The intake of dietary fat, especially saturated fatty acid, has noticably increased in Japan as a result of the Westernization of eating habits. Itoh et al. have shown that the postprandial insulin release in healthy young women was stimulated by meals rich in saturated fatty acids (SFA). Vanadium is known to be a trace element that mimics the biological effect of insulin. The objective of this present study was to evaluate the effect of mineral water containing vanadium on the insulin insensitivity induced by a diet rich in SFA.
Twenty healthy young women participated in this crossover study. We used two kinds of mineral water containing approximately 60μg/l of vanadium (water A and B). The subjects were assigned to two groups of 10 subjects each forrespectively ingesting water A and water B. Vanadium-free mineral water was used as a control. Each subject ingested each type of water and a diet rich in SFA for 8 days. Fat constituted 30% of the total energy in the ratio of saturated fatty acid (S): monounsaturated fatty acid (M): polyunsaturated fatty acid (P)=5:4:1. On the last day, the plasma glucose level and serum insulin, triglyceride, and free fatty acid levels were measured at 0, 30, 60 and 120min after the evening meal.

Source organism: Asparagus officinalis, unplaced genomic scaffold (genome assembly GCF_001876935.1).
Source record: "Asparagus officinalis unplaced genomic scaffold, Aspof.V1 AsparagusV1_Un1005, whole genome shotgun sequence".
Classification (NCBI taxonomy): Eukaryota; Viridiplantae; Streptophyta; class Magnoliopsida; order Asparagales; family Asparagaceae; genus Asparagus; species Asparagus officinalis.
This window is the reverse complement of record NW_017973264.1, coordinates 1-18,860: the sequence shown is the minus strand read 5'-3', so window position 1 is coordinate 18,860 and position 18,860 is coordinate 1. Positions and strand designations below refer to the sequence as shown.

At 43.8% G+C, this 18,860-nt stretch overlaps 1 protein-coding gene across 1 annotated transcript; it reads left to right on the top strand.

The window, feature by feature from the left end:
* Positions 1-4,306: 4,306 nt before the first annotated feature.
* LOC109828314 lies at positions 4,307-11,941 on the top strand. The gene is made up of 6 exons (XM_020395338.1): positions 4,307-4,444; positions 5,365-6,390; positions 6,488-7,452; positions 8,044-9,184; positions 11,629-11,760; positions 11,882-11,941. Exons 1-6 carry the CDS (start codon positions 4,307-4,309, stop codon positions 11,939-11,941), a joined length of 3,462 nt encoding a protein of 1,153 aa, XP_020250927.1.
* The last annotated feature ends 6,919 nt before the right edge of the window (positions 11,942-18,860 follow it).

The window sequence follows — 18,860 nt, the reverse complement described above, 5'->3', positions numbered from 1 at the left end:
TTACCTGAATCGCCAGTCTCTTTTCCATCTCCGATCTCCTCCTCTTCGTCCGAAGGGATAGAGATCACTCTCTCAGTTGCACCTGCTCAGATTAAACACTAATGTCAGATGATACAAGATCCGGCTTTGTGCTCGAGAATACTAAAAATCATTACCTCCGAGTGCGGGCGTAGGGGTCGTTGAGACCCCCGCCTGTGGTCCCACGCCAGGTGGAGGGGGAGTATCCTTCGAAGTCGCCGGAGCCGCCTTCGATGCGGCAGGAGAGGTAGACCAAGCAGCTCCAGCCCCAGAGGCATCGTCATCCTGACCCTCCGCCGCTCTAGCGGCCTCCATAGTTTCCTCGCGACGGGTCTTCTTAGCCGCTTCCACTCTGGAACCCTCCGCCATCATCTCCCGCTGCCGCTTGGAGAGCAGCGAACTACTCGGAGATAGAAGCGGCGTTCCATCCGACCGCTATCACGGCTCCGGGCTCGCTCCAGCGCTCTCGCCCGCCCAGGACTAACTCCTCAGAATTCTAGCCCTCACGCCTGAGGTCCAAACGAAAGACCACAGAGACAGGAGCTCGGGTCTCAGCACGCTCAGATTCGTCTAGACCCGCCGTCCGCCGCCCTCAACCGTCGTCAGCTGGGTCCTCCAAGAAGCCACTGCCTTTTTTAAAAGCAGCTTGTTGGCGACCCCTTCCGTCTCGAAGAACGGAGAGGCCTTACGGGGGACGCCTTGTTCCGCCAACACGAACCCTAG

Water A reduced the serum insulin level in comparison with the control value 120min after the meal. A similar effect was observed with water B. The postprandial plasma glucose level showed no significant difference between the control and mineral water containing vanadium.
Our results suggested that mineral water containing vanadium had a beneficial effect on the insulin insensitivity induced by a diet rich in SFA.